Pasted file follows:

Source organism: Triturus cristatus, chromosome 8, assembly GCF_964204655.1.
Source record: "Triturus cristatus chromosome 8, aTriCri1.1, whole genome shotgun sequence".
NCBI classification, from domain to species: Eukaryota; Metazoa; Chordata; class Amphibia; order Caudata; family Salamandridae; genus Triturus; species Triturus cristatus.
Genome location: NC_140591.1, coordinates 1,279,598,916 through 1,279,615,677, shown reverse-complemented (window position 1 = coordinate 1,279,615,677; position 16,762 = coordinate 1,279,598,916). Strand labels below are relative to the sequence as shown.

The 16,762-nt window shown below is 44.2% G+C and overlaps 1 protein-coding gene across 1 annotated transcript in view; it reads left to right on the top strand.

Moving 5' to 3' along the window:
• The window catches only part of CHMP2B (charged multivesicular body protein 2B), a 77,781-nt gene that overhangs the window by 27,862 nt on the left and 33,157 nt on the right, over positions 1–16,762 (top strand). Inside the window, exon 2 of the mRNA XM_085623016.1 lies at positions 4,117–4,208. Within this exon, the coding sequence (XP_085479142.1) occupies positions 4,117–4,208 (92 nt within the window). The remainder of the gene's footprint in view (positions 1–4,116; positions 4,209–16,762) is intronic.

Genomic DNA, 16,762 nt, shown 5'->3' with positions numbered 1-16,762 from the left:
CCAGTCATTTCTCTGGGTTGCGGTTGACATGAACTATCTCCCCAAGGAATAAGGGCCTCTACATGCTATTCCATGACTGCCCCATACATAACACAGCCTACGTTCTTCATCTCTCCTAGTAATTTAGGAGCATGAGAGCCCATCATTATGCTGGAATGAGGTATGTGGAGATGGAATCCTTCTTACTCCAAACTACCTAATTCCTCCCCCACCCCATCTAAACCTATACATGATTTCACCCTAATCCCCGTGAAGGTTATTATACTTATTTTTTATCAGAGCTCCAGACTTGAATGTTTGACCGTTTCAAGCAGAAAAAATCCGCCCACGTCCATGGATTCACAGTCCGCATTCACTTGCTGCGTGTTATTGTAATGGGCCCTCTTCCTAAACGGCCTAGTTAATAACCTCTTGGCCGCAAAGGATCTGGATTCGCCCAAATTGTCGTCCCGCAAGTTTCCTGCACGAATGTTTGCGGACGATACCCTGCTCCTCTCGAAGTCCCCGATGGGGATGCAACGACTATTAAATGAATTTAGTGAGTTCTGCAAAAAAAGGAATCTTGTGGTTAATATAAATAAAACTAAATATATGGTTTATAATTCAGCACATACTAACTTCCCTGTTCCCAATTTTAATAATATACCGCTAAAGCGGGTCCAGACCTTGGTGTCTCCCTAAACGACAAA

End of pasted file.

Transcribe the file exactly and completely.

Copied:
Source organism: Triturus cristatus, chromosome 8, assembly GCF_964204655.1.
Source record: "Triturus cristatus chromosome 8, aTriCri1.1, whole genome shotgun sequence".
NCBI classification, from domain to species: Eukaryota; Metazoa; Chordata; class Amphibia; order Caudata; family Salamandridae; genus Triturus; species Triturus cristatus.
Genome location: NC_140591.1, coordinates 1,279,598,916 through 1,279,615,677, shown reverse-complemented (window position 1 = coordinate 1,279,615,677; position 16,762 = coordinate 1,279,598,916). Strand labels below are relative to the sequence as shown.

The 16,762-nt window shown below is 44.2% G+C and overlaps 1 protein-coding gene across 1 annotated transcript in view; it reads left to right on the top strand.

Moving 5' to 3' along the window:
• The window catches only part of CHMP2B (charged multivesicular body protein 2B), a 77,781-nt gene that overhangs the window by 27,862 nt on the left and 33,157 nt on the right, over positions 1–16,762 (top strand). Inside the window, exon 2 of the mRNA XM_085623016.1 lies at positions 4,117–4,208. Within this exon, the coding sequence (XP_085479142.1) occupies positions 4,117–4,208 (92 nt within the window). The remainder of the gene's footprint in view (positions 1–4,116; positions 4,209–16,762) is intronic.

Genomic DNA, 16,762 nt, shown 5'->3' with positions numbered 1-16,762 from the left:
CCAGTCATTTCTCTGGGTTGCGGTTGACATGAACTATCTCCCCAAGGAATAAGGGCCTCTACATGCTATTCCATGACTGCCCCATACATAACACAGCCTACGTTCTTCATCTCTCCTAGTAATTTAGGAGCATGAGAGCCCATCATTATGCTGGAATGAGGTATGTGGAGATGGAATCCTTCTTACTCCAAACTACCTAATTCCTCCCCCACCCCATCTAAACCTATACATGATTTCACCCTAATCCCCGTGAAGGTTATTATACTTATTTTTTATCAGAGCTCCAGACTTGAATGTTTGACCGTTTCAAGCAGAAAAAATCCGCCCACGTCCATGGATTCACAGTCCGCATTCACTTGCTGCGTGTTATTGTAATGGGCCCTCTTCCTAAACGGCCTAGTTAATAACCTCTTGGCCGCAAAGGATCTGGATTCGCCCAAATTGTCGTCCCGCAAGTTTCCTGCACGAATGTTTGCGGACGATACCCTGCTCCTCTCGAAGTCCCCGATGGGGATGCAACGACTATTAAATGAATTTAGTGAGTTCTGCAAAAAAAGGAATCTTGTGGTTAATATAAATAAAACTAAATATATGGTTTATAATTCAGCACATACTAACTTCCCTGTTCCCAATTTTAATAATATACCGCTAAAGCGGGTCCAGACCTTGGTGTCTCCCTAAACGACAAA